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  • Was There Really a German Historical School of Economics?
  • Heath Pearson*

The German Historical School of Economics (GHSE) is a set piece in contemporary treatments of nineteenth-century economic thought. The rubric is deployed first and foremost to bracket the efforts of Wilhelm Roscher, Bruno Hildebrand, Karl Knies (together, the school’s “older generation”), Gustav Schmoller, Georg Friedrich Knapp, and Karl Bücher (the “younger generation”); to a lesser extent it is intended to capture also the work of other scholars, ranging from the truly obscure to such larger-than-life figures as Friedrich List, Max Weber, and Werner Sombart. Like socialism and economic nationalism, the term functions in our historiography primarily as a foil to the dominant classical paradigm. Beyond this negative function, though, there lies a certain unease about what the GHSE stood for, how it “fits” (Betz 1988; Lindenfeld 1993). I will argue here that this is because the concept of a German Historical School of Economics is itself infelicitous, and that it will better serve our purposes as students and teachers to reconceptualize that literature as part of a broader movement in postclassical economics.

What is wrong with the received view of a GHSE, then? To put only slightly too fine a point on it: the heterodox movement in economics [End Page 547] that we have learned to call the German Historical School was in reality neither German, nor historical, nor a school. Let us consider each of these three negations in some detail.

Not Historical

The idea of a specifically “historical” economics is no ex post facto invention; the aforementioned economists seem themselves to have welcomed the appellation. We see this already on the title page of the inaugural publication of Roscher, the “school’s” first dean: Outline of Lectures on Political Economy, according to the Historical Method (1843). A clue to the true import of this adjective can be gleaned from the most oft-quoted line in the book, where Roscher (1843, 2) stated his desire to do for economics “something akin to what the method of [Friedrich Carl von] Savigny and [Karl Friedrich] Eichhorn has achieved for jurisprudence.” In other words, Roscher was explicitly hitching his own research program to the coattails of the German Historical School of Jurisprudence. No one aware of the tremendous prestige of historical jurisprudence in modern German culture can doubt that Roscher’s claim was a masterstroke of marketing, itself no dishonorable thing. But the poignant question here is not whether it served the purposes of Roscher and his successors to claim the mantle of a better-established German Historical School—clearly it did—but whether it serves our own purposes to continue toting that mantle at third hand. Arguably, it does not. 1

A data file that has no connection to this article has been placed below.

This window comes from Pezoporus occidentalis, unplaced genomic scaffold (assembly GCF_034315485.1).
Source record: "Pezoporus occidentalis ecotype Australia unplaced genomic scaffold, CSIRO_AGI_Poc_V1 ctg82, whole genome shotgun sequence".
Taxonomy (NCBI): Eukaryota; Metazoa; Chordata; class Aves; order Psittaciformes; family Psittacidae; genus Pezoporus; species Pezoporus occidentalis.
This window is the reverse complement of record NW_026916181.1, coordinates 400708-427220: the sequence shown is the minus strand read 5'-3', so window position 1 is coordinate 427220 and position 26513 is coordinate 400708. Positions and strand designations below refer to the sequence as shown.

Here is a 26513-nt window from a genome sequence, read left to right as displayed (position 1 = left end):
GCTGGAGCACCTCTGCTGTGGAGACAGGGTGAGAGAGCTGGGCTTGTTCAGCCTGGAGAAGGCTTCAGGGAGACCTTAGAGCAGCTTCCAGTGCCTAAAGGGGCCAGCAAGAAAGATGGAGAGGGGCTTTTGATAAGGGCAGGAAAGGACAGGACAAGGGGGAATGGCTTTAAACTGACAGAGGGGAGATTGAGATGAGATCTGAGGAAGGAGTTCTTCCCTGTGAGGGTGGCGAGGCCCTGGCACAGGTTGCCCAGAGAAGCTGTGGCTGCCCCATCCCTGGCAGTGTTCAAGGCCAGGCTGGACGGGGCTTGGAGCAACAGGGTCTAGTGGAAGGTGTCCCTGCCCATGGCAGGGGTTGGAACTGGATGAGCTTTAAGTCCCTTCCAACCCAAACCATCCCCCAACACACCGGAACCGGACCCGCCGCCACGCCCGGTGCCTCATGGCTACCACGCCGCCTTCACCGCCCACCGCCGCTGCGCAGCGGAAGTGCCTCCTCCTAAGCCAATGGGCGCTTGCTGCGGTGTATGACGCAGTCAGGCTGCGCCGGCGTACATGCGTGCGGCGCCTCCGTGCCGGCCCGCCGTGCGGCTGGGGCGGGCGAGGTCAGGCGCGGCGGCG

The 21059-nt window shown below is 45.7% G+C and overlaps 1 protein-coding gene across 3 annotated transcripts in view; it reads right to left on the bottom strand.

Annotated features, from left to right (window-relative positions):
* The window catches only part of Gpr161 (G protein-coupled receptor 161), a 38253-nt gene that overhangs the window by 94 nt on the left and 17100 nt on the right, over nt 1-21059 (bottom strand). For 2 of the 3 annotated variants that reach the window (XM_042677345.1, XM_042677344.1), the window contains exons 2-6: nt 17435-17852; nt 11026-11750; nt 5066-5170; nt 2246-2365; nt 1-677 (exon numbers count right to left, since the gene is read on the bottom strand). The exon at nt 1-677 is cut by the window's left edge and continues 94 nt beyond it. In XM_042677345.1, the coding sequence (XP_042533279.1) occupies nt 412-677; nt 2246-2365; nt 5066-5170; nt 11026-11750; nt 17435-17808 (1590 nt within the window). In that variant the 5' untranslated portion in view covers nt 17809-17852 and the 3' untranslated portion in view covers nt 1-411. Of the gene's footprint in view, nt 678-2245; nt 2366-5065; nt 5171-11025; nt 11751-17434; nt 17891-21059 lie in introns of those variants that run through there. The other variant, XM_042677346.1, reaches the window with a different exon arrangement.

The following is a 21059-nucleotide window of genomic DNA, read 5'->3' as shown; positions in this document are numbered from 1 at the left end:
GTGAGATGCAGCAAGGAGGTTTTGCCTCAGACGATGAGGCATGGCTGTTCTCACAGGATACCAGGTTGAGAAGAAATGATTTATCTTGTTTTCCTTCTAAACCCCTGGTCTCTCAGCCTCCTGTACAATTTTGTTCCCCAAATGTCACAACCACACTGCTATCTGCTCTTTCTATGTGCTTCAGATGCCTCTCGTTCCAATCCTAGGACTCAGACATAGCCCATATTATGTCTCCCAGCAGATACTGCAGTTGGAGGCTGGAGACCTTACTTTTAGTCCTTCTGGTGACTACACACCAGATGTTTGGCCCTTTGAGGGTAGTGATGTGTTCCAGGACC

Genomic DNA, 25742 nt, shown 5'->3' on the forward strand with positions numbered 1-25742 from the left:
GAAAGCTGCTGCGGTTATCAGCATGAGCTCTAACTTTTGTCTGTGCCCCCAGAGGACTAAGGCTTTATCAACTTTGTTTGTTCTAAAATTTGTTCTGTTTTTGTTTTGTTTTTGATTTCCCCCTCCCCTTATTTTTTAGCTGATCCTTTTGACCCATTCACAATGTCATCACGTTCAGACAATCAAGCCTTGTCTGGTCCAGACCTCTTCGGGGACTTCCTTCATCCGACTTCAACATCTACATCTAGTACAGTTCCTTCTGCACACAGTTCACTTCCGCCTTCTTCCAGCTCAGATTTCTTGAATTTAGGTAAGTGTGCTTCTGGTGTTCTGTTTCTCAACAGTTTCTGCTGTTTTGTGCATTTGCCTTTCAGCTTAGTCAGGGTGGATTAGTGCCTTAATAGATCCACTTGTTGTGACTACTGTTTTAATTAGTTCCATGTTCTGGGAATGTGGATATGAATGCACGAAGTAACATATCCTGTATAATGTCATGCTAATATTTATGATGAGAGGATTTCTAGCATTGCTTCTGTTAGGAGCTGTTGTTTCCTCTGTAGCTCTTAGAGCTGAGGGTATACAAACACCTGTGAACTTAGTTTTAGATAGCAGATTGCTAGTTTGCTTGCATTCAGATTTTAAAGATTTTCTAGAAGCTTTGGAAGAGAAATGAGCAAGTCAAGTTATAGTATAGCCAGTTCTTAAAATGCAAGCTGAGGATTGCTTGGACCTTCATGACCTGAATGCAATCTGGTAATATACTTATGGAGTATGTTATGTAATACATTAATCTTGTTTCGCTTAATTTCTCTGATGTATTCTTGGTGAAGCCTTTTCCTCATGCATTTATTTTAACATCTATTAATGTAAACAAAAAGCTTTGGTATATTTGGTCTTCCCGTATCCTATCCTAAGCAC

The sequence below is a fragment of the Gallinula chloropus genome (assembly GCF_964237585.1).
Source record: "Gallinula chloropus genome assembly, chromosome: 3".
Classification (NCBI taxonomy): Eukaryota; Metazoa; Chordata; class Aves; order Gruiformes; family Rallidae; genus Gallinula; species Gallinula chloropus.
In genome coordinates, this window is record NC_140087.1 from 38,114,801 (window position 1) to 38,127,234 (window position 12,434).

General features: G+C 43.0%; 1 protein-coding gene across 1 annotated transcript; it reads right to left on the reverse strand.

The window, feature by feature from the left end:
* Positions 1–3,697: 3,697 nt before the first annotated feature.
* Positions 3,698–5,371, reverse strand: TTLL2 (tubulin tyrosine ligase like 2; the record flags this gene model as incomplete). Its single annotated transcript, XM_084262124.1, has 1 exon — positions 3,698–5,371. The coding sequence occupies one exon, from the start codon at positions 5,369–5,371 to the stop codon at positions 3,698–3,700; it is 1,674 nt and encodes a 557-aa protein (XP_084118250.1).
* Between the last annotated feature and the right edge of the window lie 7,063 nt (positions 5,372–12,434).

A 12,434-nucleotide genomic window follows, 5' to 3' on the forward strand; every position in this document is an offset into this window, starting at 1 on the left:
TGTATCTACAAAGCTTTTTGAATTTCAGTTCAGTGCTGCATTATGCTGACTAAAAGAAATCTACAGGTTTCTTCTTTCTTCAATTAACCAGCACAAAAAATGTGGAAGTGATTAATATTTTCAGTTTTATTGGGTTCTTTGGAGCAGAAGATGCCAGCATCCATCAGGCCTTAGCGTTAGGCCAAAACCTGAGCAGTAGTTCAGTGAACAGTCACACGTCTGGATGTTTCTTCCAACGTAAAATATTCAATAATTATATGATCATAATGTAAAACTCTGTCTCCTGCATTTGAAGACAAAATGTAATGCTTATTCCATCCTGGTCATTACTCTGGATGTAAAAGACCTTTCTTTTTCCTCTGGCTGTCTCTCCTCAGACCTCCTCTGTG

On the one hand, the adjective historical does not serve well in what should be its primary task, namely, to distinguish German economics from the classical mainstream. How fair is it, after all, to call the classicals ahistorical? Was not a dynamic conception of long-term economic development the very raison d’être of their system, distinguishing them, far more than any analytical niceties, from their neoclassical heirs? There is a real sense in which classical economics was ethnocentric, not to say simply erroneous by any standard; but it is quite misleading to confuse weaknesses of that sort with ahistoricality.

Nor, on the other hand, is nineteenth-century German economics itself particularly well served by the word historical. In the first place, [End Page 548] few members of the GHSE published works that would normally be termed histories. And when in their thematic discourses they argued for the great variability of economic action and artifacts, they were as likely to adduce cross-sectional data (in the form of ethnographic and statistical reports) 2 as longitudinal ones; even their longitudinal counterpoints to the present would often cite not the evidence of the past, but their own speculations about the future. This was a far cry from the practice of the historical jurists, not to mention that of professional historians. Roscher himself seems to have recognized as much by the time he wrote his History of Political Economy in Germany (1874, 1032), in which he began...

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pp. 547-562
Launched on MUSE
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Archived 2005
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